Finance Research Graz (FiRe)

FiRe Graz is a loosely organized research platform, affiliated with the University of Graz. Founded and operated by the Institute of Banking and Finance and the Institute of Finance, the platform is open to all finance researchers with a connection to the University of Graz and is intended to reach out across organisation boundaries. Its main research areas are empirical and experimental research in finance.

Upcoming meetings:

FiRe research seminar with Ryan Riordan (Queen's University), January 25, 2021 (online)
FiRe research seminar with Alfred Lehar (University of Calgary), March 22, 2021 (online)


Florian Stöckler joins research platform


Florian Stöckler recently joined the research platform after becoming a PhD student at the Institute of Banking and Finance under the supervision of Andrea Schertler.

Florian's educational background is in economics and he previously worked as a data analyst at the University of Graz.

Florian's research interests include predictive modeling and exploratory data analysis. In his PhD thesis, he intends to focus on text mining models and on studying how text information may improve financial decision making.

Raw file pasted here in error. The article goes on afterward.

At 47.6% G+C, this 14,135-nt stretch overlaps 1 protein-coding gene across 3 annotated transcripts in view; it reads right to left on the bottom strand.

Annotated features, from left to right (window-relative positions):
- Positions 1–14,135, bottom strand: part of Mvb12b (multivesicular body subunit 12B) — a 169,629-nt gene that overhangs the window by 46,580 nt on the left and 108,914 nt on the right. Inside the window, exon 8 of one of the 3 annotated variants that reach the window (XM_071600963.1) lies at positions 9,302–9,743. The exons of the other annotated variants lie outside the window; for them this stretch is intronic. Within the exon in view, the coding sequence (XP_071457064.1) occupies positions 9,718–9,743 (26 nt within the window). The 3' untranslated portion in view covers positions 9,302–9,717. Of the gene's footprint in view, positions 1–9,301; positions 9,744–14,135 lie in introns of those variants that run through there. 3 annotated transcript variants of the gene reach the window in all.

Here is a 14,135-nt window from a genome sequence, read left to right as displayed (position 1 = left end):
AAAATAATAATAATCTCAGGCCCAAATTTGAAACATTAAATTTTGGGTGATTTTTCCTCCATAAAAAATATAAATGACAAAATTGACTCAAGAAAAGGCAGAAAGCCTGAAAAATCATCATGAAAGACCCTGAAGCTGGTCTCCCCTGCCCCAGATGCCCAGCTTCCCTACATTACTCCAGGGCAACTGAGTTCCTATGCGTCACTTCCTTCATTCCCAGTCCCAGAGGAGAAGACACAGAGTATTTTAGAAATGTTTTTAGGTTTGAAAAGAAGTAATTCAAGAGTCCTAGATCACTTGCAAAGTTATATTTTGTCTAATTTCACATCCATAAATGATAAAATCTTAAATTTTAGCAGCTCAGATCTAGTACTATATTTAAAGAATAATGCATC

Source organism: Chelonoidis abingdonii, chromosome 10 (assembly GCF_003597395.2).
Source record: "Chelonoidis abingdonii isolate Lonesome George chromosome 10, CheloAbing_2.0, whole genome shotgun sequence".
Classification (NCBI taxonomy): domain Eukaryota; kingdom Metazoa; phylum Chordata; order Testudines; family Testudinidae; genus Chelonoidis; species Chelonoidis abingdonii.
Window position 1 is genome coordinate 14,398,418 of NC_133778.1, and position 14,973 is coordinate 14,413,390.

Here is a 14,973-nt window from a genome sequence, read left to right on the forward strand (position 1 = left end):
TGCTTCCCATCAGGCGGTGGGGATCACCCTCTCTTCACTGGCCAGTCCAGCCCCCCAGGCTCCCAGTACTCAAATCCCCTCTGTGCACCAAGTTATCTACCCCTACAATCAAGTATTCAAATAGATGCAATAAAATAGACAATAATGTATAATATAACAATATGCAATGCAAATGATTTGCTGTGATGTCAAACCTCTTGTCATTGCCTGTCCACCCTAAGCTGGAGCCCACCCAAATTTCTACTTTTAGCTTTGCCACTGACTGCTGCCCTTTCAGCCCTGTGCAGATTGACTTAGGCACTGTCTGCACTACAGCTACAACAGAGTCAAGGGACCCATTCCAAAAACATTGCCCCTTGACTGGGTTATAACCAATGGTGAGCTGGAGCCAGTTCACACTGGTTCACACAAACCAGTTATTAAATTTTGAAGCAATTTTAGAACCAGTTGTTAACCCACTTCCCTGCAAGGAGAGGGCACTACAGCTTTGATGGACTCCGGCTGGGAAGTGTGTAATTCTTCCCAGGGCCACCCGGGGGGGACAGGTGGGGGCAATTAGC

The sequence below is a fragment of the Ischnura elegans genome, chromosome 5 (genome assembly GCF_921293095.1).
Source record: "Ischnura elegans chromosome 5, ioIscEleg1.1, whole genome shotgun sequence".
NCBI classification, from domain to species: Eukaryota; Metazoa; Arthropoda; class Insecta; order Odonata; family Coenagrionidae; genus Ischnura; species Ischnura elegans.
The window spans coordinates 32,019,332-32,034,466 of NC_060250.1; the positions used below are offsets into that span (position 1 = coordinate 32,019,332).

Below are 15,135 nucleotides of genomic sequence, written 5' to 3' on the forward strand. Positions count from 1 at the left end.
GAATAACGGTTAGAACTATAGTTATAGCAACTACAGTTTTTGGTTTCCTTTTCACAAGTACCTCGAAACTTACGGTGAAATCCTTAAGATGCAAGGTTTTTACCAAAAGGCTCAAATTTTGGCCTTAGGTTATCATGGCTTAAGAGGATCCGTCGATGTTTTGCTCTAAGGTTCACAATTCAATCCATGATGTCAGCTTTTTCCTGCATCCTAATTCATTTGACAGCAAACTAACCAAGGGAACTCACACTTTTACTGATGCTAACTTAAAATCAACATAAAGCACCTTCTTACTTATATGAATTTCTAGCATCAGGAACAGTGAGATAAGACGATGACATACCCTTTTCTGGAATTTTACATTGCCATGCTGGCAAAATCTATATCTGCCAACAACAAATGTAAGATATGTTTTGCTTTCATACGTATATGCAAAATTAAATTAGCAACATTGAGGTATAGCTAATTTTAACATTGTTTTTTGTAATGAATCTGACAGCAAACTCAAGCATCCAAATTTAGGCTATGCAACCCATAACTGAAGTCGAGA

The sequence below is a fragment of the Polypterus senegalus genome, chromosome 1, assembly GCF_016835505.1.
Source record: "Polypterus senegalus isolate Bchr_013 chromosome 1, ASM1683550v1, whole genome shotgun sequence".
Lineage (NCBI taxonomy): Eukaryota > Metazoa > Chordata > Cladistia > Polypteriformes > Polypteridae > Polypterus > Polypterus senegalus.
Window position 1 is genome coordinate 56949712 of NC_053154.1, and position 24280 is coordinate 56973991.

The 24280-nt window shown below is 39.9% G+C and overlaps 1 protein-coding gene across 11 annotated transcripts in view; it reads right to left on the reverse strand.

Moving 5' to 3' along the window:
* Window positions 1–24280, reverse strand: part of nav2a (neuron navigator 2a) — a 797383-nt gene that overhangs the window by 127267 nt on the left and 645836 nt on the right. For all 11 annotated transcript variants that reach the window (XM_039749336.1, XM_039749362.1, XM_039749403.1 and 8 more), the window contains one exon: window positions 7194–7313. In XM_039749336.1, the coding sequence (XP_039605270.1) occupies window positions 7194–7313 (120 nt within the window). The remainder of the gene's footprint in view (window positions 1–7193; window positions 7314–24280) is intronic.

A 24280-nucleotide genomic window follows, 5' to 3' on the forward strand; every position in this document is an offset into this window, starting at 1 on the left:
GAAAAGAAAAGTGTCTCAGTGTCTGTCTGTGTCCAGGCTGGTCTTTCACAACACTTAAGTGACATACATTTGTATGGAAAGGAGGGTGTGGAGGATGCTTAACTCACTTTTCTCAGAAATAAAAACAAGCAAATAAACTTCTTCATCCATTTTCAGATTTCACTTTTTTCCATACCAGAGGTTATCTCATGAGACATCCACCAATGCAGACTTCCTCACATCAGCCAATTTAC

Markus Höfler joins research platform


Markus Höfler recently joined the research platform as a PhD student under the supervision of Andrea Schertler. Markus previously completed his Master in Business Administration also at the University of Graz. Besides his doctoral studies, Markus works in the trade finance area of a private company in the metals industry.

In his doctoral thesis, Markus plans to study prices of precious and industrial metals in crisis periods. In particular, he intends to research these metals' price determinants and bond hedging properties as well as the existence of feedback trading.

New review paper on the post-earnings-announcement drift


Josef Fink's comprehensive review "A review of the Post-Earnings-Announcement Drift" has been published in the Journal of Behavioral and Experimental Finance. In this paper, Josef summarizes the literature around this most prominent of mispricing phenomena. He concludes that - while there is evidence for a number of different factors - an all-encompassing explanation remains out of sight.

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